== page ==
Research
Print page Print page
Switch language
The Capital Region of Denmark - a part of Copenhagen University Hospital
Published

Does continuous electroencephalography influence therapeutic decisions in neurocritical care?

Research output: Contribution to journalJournal articleResearchpeer-review

DOI

  1. Effect and efficacy of lifestyle interventions as secondary prevention

    Research output: Contribution to journalReviewResearchpeer-review

  2. Circulating nociceptin and CGRP in medication-overuse headache

    Research output: Contribution to journalJournal articleResearchpeer-review

  3. Neurostimulation for the treatment of chronic migraine and cluster headache

    Research output: Contribution to journalReviewResearchpeer-review

  4. Personality traits in migraine and medication-overuse headache: A comparative study

    Research output: Contribution to journalJournal articleResearchpeer-review

  5. Treatment of spatial neglect in clinical practice: A nationwide survey

    Research output: Contribution to journalJournal articleResearchpeer-review

  1. After stroke, apraxia of eyelid opening is associated with high mortality and right hemispheric infarction

    Research output: Contribution to journalJournal articleResearchpeer-review

  2. Vacuoles, Often Containing Glycogen, Are a Consistent Finding in Hypokalemic Periodic Paralysis

    Research output: Contribution to journalJournal articleResearchpeer-review

View graph of relations

OBJECTIVES: In the neurocritical care unit (neuro-ICU), the impact of continuous EEG (cEEG) on therapeutic decisions and prognostication, including outcome prediction using the Status Epilepticus Severity Score (STESS), is poorly investigated. We studied to what extent cEEG contributes to treatment decisions, and how this relates to clinical outcome and the use of STESS in neurocritical care.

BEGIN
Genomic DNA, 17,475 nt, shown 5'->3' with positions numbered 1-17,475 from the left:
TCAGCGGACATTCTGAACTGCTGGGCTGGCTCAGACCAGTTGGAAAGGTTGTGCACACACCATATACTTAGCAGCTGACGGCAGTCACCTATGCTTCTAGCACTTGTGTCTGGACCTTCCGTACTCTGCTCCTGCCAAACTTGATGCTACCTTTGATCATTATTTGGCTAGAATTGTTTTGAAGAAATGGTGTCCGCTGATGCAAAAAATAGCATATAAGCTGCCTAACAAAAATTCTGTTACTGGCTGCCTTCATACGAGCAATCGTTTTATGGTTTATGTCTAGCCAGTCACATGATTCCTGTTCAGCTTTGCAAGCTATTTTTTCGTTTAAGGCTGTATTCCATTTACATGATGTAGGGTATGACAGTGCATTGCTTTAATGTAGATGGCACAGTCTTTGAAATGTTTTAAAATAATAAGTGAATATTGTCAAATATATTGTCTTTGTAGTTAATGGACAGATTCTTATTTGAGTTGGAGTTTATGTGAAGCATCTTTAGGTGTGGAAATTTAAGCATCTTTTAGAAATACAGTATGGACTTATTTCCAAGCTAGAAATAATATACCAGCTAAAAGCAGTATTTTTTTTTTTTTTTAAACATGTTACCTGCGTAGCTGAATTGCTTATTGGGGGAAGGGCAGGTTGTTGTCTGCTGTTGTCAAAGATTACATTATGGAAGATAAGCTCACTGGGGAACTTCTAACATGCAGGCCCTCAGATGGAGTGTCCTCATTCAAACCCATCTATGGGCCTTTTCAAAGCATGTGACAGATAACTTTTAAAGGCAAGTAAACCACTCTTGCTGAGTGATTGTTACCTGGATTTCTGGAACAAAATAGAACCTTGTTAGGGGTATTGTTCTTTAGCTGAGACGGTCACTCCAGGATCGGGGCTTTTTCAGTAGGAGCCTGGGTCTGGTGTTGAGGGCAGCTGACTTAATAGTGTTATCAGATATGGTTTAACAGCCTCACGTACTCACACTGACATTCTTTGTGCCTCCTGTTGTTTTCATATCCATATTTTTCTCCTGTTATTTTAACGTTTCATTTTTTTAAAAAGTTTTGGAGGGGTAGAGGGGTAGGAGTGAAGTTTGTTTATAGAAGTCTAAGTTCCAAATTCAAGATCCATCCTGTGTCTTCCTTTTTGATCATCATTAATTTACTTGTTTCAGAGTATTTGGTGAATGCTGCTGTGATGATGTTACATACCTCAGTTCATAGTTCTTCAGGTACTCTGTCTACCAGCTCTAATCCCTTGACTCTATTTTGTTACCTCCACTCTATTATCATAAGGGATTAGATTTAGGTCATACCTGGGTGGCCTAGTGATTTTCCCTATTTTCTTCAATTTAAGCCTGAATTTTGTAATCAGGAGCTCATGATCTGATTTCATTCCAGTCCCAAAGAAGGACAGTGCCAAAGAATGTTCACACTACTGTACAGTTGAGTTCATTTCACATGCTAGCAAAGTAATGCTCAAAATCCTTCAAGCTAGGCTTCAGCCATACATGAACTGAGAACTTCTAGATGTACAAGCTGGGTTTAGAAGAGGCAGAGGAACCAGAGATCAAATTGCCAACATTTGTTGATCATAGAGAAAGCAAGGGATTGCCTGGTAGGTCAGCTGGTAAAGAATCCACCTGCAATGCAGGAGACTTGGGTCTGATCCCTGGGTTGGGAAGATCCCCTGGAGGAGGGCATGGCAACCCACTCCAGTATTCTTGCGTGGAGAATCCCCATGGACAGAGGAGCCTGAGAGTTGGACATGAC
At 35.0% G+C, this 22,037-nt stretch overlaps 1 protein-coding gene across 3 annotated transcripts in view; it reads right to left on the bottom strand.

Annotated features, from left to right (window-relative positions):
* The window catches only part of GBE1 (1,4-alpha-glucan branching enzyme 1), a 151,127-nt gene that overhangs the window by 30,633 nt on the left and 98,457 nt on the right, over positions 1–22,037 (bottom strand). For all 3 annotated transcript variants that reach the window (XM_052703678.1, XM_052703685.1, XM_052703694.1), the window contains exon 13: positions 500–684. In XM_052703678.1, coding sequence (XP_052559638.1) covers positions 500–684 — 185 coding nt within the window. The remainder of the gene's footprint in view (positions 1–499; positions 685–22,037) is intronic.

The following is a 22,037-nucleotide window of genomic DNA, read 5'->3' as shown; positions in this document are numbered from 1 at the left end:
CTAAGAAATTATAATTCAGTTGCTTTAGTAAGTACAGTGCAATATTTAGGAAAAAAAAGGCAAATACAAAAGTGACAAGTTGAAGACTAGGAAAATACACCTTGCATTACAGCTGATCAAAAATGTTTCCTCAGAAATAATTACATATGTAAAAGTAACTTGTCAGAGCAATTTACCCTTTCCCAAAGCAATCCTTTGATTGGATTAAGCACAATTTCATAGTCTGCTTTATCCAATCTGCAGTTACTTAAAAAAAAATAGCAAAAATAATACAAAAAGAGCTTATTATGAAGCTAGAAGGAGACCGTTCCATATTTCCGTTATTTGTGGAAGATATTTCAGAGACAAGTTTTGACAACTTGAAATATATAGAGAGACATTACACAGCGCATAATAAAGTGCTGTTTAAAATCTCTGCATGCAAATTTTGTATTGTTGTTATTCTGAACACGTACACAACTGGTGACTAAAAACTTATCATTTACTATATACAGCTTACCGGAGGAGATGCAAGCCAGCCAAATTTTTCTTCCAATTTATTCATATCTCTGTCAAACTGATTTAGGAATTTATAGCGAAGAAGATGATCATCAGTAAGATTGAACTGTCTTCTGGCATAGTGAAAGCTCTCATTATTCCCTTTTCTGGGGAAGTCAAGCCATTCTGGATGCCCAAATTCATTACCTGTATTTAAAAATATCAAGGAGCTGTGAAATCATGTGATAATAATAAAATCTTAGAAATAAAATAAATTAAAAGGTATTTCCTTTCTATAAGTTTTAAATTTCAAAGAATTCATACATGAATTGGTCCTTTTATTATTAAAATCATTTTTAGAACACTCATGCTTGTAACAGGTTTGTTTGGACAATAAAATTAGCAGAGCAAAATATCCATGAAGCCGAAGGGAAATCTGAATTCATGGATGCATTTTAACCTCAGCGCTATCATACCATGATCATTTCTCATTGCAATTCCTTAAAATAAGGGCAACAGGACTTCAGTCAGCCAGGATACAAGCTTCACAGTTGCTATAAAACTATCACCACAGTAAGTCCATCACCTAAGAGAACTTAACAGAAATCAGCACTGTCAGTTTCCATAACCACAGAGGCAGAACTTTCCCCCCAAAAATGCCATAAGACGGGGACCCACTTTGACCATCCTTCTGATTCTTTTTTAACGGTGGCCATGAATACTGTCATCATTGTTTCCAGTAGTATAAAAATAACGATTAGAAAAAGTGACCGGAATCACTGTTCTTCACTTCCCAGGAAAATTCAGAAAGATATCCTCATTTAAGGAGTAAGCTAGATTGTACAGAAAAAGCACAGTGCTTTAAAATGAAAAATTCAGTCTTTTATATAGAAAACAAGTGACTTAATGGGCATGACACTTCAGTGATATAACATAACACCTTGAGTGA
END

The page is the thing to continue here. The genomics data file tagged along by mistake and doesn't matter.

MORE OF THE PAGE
METHODS: We included patients admitted to the neuro-ICU or neurological step-down unit of a tertiary referral hospital between 05/2013 and 06/2015. Inclusion criteria were ≥20 hours cEEG monitoring and age ≥15 years. Exclusion criteria were primary epileptic and post-cardiac arrest encephalopathies.

RESULTS: Ninety-eight patients met inclusion criteria, 80 of which had status epilepticus, including 14 with super-refractory status. Median length of cEEG monitoring was 50 hours (range 21-374h). Mean STESS was lower in patients with favorable outcome 1 year after discharge (modified Rankin Scale [mRS] 0-2) compared to patients with unfavorable outcome (mRS 3-6), albeit not statistically significant (mean STESS 2.3±2.1 vs. 3.6±1.7, p=0.09). STESS had a sensitivity of 80%, a specificity of 42% and a negative predictive value of 93% for outcome. cEEG results changed treatment decisions in 76 patients, including escalation of antiepileptic treatment in 65 and reduction in 11 patients.

CONCLUSION: STESS had a high negative predictive value but low sensitivity, suggesting that STESS should be used cautiously. Of note, cEEG results altered clinical decision making in 3 of 4 patients, irrespective of the presence or absence of status epilepticus, confirming the clinical value of cEEG in neurocritical care.

Original languageEnglish
JournalActa Neurologica Scandinavica
ISSN0001-6314
DOIs
Publication statusPublished - 22 Oct 2020

ID: 61137453